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This is Part 2 of a 3-part white paper series on usability. Part 1 focuses on usability from the perspective of employee impact, Part 2 on customer impact, and Part 3 on where the two meet. Each of these define clear usability pictures/issues that can expand how people see the need to invest in usability.

Usability for Customers

Every product you create for your customers should be user-centric – it should consider the user base demographics (such as age and degree of technology savvy), how the product will be used, where it will be used, and any other significant variables that could impact the successful use of your product.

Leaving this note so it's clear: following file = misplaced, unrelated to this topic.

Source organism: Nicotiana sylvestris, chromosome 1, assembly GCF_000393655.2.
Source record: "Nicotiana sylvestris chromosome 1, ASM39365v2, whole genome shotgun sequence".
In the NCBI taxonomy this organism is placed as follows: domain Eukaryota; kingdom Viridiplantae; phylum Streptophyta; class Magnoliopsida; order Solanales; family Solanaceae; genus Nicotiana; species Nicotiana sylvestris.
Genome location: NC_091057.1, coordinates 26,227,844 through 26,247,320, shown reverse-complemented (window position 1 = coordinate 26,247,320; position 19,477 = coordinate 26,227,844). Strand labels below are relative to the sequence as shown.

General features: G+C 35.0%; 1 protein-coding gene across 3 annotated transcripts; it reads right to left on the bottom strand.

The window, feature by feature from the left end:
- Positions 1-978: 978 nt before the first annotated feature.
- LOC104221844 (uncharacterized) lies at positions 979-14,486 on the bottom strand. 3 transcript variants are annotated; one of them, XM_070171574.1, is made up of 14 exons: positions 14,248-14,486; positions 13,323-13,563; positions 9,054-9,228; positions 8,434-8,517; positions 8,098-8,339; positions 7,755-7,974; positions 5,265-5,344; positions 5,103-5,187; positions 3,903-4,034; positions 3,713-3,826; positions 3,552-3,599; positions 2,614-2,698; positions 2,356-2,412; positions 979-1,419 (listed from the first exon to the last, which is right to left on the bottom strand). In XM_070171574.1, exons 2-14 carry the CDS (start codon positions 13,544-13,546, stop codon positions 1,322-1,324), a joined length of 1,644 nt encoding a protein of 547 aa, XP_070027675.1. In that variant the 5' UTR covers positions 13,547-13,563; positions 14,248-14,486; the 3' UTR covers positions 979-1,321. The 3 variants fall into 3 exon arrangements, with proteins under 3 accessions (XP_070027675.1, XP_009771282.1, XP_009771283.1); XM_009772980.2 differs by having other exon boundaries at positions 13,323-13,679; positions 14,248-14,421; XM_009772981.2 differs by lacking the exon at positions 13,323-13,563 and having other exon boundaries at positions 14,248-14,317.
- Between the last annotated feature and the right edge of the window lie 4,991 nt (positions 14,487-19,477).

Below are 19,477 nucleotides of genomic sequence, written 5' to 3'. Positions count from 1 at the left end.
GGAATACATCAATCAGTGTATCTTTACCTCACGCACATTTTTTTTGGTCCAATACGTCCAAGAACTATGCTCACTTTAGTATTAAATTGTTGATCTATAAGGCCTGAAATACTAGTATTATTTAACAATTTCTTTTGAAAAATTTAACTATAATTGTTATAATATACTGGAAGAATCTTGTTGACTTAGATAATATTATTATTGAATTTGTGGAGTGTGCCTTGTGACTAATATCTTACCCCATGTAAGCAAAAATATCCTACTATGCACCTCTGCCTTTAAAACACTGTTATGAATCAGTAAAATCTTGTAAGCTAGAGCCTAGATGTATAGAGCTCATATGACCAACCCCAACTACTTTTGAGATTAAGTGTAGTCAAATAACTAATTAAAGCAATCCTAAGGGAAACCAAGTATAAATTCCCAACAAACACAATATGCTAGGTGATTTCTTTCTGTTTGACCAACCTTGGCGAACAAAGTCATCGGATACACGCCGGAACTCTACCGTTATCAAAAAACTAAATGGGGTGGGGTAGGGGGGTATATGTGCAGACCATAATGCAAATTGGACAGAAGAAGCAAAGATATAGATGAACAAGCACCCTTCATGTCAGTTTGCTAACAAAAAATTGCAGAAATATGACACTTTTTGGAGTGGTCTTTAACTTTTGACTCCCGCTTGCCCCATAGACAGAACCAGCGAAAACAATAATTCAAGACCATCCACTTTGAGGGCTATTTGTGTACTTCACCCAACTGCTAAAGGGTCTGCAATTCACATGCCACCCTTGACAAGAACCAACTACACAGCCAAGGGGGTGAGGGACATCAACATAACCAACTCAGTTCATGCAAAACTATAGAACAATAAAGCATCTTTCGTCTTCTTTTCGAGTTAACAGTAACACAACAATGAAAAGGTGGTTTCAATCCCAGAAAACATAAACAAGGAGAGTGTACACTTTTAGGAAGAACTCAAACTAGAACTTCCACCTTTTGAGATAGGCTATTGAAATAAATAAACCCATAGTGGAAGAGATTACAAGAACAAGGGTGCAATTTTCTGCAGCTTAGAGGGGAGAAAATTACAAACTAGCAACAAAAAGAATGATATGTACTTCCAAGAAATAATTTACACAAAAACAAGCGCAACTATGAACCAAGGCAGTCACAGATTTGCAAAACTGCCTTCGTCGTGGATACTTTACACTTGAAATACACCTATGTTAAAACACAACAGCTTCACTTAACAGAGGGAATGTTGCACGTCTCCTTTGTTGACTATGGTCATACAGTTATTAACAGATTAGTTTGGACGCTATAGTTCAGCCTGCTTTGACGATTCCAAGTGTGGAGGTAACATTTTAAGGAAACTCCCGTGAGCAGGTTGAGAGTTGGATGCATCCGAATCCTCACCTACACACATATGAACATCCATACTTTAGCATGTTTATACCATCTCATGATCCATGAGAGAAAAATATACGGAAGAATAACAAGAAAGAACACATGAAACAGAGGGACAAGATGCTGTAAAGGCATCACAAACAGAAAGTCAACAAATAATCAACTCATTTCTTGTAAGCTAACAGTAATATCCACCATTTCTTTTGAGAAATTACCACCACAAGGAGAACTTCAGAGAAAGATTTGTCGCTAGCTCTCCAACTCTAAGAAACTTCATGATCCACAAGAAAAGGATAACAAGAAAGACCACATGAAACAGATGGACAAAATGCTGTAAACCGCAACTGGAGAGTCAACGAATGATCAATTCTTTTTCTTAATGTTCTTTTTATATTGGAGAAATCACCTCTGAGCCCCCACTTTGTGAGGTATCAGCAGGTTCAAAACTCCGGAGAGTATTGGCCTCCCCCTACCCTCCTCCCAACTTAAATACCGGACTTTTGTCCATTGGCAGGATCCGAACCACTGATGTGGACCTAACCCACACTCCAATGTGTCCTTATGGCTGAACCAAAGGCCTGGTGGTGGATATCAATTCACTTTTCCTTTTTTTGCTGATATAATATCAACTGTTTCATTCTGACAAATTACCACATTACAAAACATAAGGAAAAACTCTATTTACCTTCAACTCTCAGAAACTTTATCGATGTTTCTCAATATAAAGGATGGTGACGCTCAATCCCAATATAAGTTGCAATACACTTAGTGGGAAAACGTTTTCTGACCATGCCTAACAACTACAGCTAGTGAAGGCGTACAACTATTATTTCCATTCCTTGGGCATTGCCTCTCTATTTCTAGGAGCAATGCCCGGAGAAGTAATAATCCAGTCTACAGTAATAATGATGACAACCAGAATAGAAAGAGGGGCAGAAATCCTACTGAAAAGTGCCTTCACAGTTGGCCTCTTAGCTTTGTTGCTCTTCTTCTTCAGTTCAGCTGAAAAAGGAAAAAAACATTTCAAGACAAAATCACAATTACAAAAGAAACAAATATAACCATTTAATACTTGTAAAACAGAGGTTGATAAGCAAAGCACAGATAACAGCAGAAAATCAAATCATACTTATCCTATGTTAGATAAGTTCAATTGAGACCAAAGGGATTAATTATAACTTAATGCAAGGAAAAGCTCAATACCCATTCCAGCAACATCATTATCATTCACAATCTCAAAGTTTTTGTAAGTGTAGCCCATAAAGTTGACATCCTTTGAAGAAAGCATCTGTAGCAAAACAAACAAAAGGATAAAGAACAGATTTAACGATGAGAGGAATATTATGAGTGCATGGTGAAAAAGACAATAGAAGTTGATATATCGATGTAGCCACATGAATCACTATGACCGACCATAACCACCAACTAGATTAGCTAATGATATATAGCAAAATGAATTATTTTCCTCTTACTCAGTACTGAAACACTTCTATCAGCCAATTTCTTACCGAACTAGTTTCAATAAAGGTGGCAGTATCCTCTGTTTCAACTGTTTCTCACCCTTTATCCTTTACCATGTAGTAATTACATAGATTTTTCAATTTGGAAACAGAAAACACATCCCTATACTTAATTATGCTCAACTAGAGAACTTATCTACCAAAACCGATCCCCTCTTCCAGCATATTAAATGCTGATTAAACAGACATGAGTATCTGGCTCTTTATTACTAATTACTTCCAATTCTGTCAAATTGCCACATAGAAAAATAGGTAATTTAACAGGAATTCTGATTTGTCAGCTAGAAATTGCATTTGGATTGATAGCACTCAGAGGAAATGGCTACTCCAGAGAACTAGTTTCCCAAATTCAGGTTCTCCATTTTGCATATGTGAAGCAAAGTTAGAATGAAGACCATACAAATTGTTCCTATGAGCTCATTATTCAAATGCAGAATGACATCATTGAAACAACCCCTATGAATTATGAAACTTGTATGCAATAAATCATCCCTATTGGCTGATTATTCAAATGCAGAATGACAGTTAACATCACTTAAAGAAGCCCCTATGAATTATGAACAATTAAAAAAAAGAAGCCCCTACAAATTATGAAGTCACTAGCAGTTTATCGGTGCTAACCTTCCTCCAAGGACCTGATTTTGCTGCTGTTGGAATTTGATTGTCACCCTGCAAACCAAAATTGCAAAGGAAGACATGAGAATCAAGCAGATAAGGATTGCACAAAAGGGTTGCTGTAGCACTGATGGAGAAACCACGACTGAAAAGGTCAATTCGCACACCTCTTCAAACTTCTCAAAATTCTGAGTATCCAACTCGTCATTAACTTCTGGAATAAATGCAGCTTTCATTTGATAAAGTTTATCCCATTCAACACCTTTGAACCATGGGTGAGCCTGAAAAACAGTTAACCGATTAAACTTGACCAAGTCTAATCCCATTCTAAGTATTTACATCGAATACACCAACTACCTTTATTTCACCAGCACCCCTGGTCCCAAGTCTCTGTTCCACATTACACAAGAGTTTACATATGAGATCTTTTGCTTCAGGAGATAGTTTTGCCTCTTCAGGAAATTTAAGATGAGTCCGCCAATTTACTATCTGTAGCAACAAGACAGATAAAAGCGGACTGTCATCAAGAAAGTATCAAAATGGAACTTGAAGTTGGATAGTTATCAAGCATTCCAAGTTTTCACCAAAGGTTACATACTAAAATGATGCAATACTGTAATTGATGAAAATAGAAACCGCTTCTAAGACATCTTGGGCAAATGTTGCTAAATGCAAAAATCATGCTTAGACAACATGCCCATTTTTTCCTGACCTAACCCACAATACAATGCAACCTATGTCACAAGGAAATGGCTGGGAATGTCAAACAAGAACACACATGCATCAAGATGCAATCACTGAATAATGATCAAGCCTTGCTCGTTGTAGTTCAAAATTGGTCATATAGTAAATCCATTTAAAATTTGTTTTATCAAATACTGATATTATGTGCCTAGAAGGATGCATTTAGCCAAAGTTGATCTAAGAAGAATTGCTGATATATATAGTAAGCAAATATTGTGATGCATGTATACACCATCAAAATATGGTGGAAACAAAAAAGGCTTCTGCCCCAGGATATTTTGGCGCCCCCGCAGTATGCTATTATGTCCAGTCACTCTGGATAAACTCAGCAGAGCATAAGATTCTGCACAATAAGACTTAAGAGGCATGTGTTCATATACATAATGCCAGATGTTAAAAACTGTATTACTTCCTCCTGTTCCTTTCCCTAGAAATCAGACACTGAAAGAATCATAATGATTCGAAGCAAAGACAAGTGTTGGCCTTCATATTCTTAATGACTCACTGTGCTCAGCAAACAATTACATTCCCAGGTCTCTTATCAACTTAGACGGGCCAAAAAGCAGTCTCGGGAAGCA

Many companies invest in what they consider user-centric design or usability efforts by changing the appearance of a product; a new color scheme or layout is often considered enough to whitewash the underlying functionality sins. However, truly investing in designing for your customers will translate into improved customer satisfaction, fewer product returns, fewer customer contacts to customer service and/ or technical support, and could lead to increased product adoption.

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